Thinking Out Loud

December 28, 2009

Post #1001 – Don’t Go To Church

One of the things about Andy Stanley’s church that impresses me is a study that they did using a Fortune 500 company where they conducted interviews with people in their services who had been in attendance for five weeks or less.

Let me pause and say that this speaks huge volumes about their church when they have enough people passing through on a regular basis that it’s worthwhile to employ a company to survey those who have been there only a very, very short time.

What they found was that many of these people were already interested in “discerning next steps.”  They wanted to jump in with both feet and get involved; they wanted to get their hands dirty.   (Okay, technically, that would be jumping in with both hands.)

I was reminded of this in a church yesterday when I looked at their bulletin which runs a recurring promotional paragraph about their men’s ministry, and it talks about a couple of social events their group holds a few times each year.   I couldn’t help but think, “Okay, but what else do you do?”

I should say that this group does in fact offer some optional missiony things throughout the year — like that word?  I just made it up — but they don’t advertise them much.   I think people are looking for a cause.   I think people who haven’t even crossed the line of faith yet are spiritually savvy enough to realize that Christians, if they are going to bear that name at all, should be about changing the world.

And then, in the evening I came across the Faith In Action site.  This California-based organization partners churches with projects.   Frankly, I’m not so sure that there ought to be any church in any part of the U.S. that has to engage an outside agency to point them in the direction of need.   But what the heck, I’ll give them the benefit of the doubt; there are many churches out in the American suburban hinterland that may be a tad isolated from what’s goin’ on down in the ‘hood.   Or even what the church down the block is up to, which is another partnership service Faith in Action offers.

Faith in Action will also provide you with additional promotional materials to support your project.   Banners.  T-Shirts.   Postcards.   Doorhangers.   (Ouch!  I just bit my tongue.)

They’re also promoting a Faith in Action Sunday on 10/10/10.    Nice numeric optics.   But people in the inner city, people in need of jobs, people in need of food on their table,  people in need of housing, people in need of justice, people in need of medical help, people in need of freedom from addictions, people in need of love, etc.; these people all need help NOW.    Not on 10/10/10.    It scares me to think a church could be aware of need but decide to hold back until that Sunday.    I hope instead that 10/10 is actually the day they do THE REALLY BIG PROJECT.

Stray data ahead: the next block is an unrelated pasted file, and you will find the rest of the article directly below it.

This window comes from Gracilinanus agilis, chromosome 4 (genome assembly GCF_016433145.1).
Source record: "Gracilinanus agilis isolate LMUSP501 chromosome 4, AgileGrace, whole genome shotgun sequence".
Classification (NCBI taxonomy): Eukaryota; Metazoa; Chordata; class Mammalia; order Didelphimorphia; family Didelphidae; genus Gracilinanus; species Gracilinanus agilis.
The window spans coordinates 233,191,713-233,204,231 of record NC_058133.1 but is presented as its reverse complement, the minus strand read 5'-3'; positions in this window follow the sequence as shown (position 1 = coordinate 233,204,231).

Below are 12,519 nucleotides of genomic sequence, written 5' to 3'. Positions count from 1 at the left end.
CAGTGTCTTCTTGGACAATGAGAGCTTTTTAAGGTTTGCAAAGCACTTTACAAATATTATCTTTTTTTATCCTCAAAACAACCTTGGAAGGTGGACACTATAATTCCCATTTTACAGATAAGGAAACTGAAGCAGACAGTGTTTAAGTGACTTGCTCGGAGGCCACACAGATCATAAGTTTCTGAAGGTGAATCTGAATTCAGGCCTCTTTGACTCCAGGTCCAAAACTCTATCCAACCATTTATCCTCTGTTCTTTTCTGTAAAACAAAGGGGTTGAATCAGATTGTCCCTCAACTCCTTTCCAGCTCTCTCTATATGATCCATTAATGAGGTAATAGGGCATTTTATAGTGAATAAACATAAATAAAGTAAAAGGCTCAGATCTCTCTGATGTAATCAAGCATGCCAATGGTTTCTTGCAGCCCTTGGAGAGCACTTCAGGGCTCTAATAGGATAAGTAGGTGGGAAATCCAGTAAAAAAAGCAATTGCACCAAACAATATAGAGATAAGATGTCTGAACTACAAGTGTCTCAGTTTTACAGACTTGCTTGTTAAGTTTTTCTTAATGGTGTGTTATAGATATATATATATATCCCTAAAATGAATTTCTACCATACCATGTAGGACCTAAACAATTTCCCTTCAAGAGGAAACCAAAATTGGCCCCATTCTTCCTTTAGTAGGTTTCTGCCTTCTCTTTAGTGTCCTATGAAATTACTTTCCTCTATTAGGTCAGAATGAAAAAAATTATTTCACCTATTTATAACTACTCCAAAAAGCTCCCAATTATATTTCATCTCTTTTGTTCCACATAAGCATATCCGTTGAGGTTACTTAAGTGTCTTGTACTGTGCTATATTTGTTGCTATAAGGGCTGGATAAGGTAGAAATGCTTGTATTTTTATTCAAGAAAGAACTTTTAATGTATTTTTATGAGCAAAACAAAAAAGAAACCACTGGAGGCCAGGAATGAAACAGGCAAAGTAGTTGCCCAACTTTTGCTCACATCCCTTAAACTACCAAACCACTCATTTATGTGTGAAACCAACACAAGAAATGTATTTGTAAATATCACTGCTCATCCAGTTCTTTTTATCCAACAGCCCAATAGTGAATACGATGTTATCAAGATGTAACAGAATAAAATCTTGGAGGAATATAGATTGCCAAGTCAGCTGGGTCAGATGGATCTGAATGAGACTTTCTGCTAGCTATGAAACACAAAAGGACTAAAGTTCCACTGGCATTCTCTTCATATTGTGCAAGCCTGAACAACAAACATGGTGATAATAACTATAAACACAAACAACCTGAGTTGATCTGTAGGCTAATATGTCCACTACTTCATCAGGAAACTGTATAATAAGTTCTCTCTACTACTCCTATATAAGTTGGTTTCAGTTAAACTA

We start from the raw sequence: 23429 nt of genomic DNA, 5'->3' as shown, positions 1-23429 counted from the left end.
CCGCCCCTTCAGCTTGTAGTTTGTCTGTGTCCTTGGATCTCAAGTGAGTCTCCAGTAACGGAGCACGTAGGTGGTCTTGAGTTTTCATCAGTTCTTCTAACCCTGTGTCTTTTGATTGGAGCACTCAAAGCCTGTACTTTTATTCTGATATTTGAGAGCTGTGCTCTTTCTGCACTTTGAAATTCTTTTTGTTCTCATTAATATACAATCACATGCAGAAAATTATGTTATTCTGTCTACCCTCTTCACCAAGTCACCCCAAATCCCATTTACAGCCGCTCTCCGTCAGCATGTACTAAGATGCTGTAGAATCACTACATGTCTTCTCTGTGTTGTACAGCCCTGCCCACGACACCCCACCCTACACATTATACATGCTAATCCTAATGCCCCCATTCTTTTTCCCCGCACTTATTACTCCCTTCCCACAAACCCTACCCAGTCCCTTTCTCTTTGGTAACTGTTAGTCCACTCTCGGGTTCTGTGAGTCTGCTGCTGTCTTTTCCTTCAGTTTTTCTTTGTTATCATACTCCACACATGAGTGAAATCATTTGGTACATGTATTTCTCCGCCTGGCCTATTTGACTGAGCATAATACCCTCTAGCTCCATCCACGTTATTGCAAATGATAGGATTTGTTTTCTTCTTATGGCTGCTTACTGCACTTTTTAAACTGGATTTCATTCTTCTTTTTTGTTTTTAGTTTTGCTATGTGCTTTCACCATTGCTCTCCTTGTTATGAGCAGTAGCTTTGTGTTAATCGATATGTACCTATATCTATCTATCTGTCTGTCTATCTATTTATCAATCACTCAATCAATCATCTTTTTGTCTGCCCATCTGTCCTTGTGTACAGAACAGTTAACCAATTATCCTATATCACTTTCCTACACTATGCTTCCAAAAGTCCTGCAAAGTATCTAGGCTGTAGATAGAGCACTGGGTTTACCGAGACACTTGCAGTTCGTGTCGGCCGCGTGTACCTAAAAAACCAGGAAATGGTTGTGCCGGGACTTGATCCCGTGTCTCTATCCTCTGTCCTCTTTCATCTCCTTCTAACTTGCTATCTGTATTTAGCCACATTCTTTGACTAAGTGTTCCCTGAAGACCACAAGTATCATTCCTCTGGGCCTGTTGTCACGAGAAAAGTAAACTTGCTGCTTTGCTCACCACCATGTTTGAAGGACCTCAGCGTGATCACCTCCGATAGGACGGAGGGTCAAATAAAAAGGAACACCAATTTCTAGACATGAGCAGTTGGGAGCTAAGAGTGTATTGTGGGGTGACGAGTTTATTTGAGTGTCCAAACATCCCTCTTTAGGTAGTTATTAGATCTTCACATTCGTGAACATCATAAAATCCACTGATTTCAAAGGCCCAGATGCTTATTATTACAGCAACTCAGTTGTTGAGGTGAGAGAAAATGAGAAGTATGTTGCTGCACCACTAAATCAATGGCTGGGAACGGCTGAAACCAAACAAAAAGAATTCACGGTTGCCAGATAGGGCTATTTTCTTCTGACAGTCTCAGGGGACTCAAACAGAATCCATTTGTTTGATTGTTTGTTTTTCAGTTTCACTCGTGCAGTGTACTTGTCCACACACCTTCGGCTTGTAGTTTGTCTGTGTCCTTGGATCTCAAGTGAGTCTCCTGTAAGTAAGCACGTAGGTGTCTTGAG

But I do like their T-shirts.    Don’t Go To Church, Be The Church.

Like, a big Amen to that.

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2 Comments »

  1. I love the shirt however I must say that you stole it off of us. LiveOffensively.com, we have been selling this shirt on our website since 2005. I wish that you would have asked us to use it or even let us print it for you. I write this to encourage you to do the right thing next time.

    Comment by Joe Baker — November 12, 2010 @ 1:38 am

    • Okay, where do I begin with this comment?

    • I have to begin by assuming that your intention is to direct your comment to Faith in Action, and not this particular blog, so you need to word it that way, not the way you worded it, better yet…
    • Why not simply click the link (or the upper image) and contact them directly? Why choose a public space to rant?
    • Why wait nearly a whole year? This thing was heavily promoted at the time of launch. Are you just discovering it now?
    • Having checked out your website, I can’t help but notice that your shirt doesn’t really look like theirs at all. The phrase, “Church isn’t something we go to; it’s something we are;” along with a host of variations, has been on the lips of people for decades, if not centuries. Do you hold a copyright on that particular wording? If so, is it your intention to exercise that copyright by taking Faith in Action to court?
    • Normally, I might not have responded to this comment at all, or even approved it; but I needed to flesh out all the above because of your accusation that Faith in Action — a group I have absolutely no connection with, by the way — did not do the right thing. You’re accusing them of deliberately doing something morally wrong. That’s rather severe.

      Comment by paulthinkingoutloud — November 12, 2010 @ 10:29 am


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